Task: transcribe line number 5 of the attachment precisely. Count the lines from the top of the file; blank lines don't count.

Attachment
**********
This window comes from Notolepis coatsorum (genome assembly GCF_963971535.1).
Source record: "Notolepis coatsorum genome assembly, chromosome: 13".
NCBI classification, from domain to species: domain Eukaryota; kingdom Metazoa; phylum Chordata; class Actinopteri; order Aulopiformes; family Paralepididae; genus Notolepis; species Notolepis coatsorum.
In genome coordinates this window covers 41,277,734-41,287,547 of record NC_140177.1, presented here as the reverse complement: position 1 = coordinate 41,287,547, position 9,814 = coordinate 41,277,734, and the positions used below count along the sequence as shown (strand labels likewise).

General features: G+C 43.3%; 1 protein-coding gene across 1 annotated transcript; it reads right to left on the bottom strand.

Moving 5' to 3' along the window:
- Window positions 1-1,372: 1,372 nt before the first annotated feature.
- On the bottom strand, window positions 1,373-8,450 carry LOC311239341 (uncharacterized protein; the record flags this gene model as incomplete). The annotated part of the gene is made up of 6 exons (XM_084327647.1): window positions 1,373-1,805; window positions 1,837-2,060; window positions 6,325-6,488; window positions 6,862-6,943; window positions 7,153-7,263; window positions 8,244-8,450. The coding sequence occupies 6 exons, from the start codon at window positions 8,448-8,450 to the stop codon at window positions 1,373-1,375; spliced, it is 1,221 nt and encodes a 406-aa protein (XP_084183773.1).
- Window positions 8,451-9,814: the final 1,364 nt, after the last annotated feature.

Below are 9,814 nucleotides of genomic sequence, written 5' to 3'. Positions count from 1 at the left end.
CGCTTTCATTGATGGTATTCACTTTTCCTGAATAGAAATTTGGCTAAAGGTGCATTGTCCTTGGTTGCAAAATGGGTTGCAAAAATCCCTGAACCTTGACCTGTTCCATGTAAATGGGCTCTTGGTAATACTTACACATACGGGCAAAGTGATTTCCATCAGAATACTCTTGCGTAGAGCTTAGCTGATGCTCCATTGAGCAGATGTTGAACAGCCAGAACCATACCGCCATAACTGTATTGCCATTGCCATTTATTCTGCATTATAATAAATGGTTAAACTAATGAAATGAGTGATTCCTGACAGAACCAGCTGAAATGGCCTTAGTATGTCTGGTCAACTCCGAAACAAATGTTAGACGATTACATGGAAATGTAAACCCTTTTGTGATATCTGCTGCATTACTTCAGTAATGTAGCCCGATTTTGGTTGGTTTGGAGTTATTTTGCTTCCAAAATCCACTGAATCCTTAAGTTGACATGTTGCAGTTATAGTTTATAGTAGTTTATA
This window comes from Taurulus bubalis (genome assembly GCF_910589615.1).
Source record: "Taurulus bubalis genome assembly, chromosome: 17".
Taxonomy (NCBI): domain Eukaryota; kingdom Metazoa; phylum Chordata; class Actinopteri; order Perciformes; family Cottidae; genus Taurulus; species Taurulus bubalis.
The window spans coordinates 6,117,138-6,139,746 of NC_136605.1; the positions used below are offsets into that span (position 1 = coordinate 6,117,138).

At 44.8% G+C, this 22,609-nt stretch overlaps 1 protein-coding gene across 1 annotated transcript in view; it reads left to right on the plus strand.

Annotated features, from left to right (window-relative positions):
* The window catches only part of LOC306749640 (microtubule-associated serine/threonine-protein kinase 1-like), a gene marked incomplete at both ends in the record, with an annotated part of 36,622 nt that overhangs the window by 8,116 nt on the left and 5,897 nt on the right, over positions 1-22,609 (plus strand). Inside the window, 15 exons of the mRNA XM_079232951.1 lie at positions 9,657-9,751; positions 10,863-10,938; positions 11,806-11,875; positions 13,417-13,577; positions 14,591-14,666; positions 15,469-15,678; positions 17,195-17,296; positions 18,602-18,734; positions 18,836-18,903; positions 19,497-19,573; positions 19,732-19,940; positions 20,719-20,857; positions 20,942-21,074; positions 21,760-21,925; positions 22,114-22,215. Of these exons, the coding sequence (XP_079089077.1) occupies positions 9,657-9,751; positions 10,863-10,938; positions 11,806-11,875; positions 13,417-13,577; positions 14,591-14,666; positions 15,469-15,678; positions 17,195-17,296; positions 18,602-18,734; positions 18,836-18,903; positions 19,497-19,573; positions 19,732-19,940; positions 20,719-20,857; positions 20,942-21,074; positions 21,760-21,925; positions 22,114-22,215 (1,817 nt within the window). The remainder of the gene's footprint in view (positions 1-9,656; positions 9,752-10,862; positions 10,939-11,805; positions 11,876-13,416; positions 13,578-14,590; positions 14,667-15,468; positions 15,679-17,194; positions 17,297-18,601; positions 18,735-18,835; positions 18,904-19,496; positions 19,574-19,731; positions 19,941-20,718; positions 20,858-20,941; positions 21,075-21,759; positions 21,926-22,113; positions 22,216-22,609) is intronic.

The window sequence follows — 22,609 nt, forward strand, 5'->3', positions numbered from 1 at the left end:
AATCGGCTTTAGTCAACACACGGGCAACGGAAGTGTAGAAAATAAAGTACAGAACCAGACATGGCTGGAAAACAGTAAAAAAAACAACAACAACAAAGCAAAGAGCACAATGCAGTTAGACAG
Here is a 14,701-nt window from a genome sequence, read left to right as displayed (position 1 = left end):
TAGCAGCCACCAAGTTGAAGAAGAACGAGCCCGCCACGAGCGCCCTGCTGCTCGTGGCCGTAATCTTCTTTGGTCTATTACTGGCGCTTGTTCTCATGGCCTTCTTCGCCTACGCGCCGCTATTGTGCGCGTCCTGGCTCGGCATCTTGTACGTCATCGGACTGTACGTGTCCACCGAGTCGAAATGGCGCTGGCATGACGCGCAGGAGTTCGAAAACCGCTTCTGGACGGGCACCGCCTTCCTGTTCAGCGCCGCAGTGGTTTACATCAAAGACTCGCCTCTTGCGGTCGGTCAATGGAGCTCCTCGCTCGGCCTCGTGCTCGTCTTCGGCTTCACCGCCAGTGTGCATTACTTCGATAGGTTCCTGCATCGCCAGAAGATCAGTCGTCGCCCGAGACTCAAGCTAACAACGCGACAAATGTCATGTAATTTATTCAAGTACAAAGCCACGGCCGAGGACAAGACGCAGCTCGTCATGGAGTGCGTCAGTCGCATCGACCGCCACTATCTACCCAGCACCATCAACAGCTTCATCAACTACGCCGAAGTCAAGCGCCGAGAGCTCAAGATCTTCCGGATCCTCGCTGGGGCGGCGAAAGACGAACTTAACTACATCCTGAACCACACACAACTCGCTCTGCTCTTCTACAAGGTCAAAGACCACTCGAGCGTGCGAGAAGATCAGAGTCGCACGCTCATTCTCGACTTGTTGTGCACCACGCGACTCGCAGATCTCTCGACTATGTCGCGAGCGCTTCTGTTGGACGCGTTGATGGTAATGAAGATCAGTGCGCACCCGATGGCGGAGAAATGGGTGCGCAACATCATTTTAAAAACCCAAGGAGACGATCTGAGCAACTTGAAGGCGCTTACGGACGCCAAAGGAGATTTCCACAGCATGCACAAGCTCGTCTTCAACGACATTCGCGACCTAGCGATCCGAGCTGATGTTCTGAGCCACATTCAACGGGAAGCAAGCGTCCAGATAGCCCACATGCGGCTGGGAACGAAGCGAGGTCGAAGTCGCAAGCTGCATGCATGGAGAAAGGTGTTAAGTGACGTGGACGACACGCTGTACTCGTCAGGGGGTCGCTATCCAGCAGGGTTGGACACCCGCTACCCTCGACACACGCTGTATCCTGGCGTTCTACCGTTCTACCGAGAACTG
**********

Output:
General features: G+C 43.3%; 1 protein-coding gene across 1 annotated transcript; it reads right to left on the bottom strand.